Readers might be comforted (or not) to know that “Scientists or experts” led the pack, having been identified by 66 percent of respondents. The second most oft-cited group was “Journalists,” at 58 percent. OK, but this is where it gets dicey. A greater number of respondents indicated that they turned to “Comedians” as sources of information (32%) than “Religious leaders” (25%). 17 percent named actors, and 12 percent responded that they look to athletes.

I do not wish to be dismissive of comedians. Raw and acerbic as they were, comic voices such as those of Lenny Bruce and Dick Gregory delivered painful truths with a spoonful of sugar. Jon Stewart and Bill Maher are regarded by many as contemporary extensions of that tradition. And while the media they employ to ply their craft are of a relatively recent vintage, satire and farce have served as effective vehicles for the delivery of social and political criticism for centuries, if not millennia.

But the Walter Cronkite era seems a millennium removed from the present. Back then, one was accustomed to wait until 7 p.m. to receive the news of the day. Now, waiting more than a few minutes invites a Herculean exercise in deferred gratification, for today there is no waiting. Our inboxes and smart phones are inundated with a nonstop flood of “breaking news” from an ever-growing number of sources.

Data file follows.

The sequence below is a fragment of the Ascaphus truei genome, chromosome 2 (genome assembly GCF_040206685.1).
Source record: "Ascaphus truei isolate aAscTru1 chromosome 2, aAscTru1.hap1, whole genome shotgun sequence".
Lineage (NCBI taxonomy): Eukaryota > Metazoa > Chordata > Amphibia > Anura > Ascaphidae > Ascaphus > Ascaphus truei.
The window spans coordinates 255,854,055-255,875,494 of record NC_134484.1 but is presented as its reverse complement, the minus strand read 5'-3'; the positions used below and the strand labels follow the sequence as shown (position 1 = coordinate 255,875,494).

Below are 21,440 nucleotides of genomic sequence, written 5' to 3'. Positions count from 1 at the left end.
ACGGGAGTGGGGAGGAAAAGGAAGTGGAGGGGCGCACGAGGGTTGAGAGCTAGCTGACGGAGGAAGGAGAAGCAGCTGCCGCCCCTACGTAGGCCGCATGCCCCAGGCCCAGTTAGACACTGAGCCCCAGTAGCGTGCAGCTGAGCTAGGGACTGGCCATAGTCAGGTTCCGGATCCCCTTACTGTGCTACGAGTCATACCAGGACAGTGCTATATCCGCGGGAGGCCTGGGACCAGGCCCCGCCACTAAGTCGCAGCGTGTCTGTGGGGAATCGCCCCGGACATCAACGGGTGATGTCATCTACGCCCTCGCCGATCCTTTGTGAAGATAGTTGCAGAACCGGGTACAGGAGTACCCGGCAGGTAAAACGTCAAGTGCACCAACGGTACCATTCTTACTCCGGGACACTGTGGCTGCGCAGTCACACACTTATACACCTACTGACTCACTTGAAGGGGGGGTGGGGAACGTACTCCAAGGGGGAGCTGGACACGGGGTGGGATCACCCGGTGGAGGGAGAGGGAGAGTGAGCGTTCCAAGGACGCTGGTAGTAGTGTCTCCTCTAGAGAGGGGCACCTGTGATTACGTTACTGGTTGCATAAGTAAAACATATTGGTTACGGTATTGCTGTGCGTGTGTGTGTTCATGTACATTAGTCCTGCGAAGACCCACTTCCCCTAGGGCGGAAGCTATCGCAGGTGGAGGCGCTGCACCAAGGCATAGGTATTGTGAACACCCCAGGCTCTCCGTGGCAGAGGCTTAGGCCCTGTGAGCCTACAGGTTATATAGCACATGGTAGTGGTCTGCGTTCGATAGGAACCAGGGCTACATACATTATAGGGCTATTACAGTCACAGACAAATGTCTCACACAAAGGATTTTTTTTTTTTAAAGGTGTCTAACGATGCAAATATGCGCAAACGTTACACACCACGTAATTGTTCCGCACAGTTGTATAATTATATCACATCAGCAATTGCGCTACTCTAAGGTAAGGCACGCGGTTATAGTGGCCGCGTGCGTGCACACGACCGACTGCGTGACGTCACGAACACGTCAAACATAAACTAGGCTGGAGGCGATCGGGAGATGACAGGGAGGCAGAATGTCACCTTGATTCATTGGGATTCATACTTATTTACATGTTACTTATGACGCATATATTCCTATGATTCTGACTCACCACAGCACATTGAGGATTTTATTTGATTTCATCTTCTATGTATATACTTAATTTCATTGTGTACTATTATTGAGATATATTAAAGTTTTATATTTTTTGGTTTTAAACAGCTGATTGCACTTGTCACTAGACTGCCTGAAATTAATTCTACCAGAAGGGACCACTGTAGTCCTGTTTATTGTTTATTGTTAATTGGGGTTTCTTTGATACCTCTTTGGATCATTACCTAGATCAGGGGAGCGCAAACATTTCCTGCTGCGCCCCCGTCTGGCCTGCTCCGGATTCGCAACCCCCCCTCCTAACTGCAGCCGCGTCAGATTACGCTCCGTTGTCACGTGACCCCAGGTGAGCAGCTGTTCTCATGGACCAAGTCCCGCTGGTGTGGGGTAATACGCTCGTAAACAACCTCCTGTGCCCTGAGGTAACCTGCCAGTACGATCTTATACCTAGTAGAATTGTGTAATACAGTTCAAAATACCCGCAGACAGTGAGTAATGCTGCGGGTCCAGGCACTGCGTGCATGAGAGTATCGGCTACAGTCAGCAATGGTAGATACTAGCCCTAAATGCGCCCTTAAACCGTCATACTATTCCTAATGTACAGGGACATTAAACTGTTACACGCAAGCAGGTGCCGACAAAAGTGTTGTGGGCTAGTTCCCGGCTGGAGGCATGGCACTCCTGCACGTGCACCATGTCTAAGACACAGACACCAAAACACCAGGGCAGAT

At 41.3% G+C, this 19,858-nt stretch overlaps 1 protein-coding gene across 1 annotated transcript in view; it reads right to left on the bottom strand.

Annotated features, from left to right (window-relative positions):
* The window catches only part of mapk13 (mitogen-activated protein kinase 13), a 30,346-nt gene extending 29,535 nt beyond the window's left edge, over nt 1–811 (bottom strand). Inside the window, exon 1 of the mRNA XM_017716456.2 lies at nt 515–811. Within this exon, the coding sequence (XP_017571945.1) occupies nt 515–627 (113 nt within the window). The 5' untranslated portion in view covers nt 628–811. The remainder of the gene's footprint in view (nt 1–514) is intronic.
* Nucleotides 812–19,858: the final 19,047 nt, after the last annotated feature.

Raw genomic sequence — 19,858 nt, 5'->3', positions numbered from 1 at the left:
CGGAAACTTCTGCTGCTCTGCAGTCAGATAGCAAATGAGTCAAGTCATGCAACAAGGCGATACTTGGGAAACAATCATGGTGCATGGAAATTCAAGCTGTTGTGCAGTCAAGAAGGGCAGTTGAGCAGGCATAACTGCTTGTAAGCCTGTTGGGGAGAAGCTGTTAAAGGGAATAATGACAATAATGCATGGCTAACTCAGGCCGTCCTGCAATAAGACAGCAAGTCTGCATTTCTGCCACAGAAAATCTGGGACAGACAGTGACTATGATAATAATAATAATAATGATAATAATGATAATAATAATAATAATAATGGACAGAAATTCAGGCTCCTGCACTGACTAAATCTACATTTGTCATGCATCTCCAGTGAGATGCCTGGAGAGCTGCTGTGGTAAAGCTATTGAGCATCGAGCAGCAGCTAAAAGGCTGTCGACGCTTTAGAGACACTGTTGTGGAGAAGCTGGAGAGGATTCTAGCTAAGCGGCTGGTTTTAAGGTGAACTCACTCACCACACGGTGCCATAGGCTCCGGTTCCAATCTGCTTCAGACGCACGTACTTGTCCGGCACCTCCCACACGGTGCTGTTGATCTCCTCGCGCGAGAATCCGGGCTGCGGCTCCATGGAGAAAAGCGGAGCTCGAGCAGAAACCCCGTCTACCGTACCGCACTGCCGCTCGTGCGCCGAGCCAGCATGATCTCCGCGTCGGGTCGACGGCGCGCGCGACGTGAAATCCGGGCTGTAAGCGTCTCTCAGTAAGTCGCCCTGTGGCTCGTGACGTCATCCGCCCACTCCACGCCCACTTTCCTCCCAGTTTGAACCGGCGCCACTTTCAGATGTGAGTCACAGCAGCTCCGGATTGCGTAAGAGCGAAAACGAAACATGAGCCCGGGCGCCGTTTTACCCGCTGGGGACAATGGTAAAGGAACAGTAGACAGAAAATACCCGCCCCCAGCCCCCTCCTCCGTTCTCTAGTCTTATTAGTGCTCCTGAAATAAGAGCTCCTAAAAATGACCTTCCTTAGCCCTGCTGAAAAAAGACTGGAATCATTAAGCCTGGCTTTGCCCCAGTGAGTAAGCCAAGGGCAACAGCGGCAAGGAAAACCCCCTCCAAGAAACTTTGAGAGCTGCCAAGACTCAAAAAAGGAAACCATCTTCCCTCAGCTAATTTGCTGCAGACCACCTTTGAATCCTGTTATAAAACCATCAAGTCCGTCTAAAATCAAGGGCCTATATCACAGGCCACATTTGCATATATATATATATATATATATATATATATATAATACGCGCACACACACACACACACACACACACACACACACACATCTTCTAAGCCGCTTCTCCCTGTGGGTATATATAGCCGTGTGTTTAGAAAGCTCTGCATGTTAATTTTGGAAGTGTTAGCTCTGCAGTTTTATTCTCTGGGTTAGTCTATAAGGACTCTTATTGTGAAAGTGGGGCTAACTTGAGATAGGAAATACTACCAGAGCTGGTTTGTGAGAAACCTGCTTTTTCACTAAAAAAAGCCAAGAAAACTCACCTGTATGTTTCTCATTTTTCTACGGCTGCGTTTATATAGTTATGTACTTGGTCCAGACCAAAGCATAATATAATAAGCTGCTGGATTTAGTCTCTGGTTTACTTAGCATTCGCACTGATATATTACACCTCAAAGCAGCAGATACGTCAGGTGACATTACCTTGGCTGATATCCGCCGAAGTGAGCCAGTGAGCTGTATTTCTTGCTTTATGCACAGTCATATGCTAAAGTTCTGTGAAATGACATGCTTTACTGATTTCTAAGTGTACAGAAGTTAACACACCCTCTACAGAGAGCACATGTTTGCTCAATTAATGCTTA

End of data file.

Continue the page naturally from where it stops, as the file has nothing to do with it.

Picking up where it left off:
Back then, access to the airwaves and print journalism was restricted to those with appropriate training, credentials, and experience. Political commentary was largely restricted to the editorial pages of newspapers, magazines, and televised editorials and programs that were clearly demarcated from news. Now, anyone can get into the game. Feedspot furnishes a list of the “100 Best Political Podcasts worth listening to in 2023.” These are deemed the best among thousands of such podcasts.

Here’s someone’s list of the top 30 Instagram influencers. Ever heard of Khabane Lame? At least 158 million people have. That’s the number of followers the 23-year-old Senegalese-born Italian has attracted on the Tik Tok social media platform. To say he offers political commentary would be a stretch. But should he decide to do so, he’ll have an audience that’s more than five times larger than Walter Cronkite’s.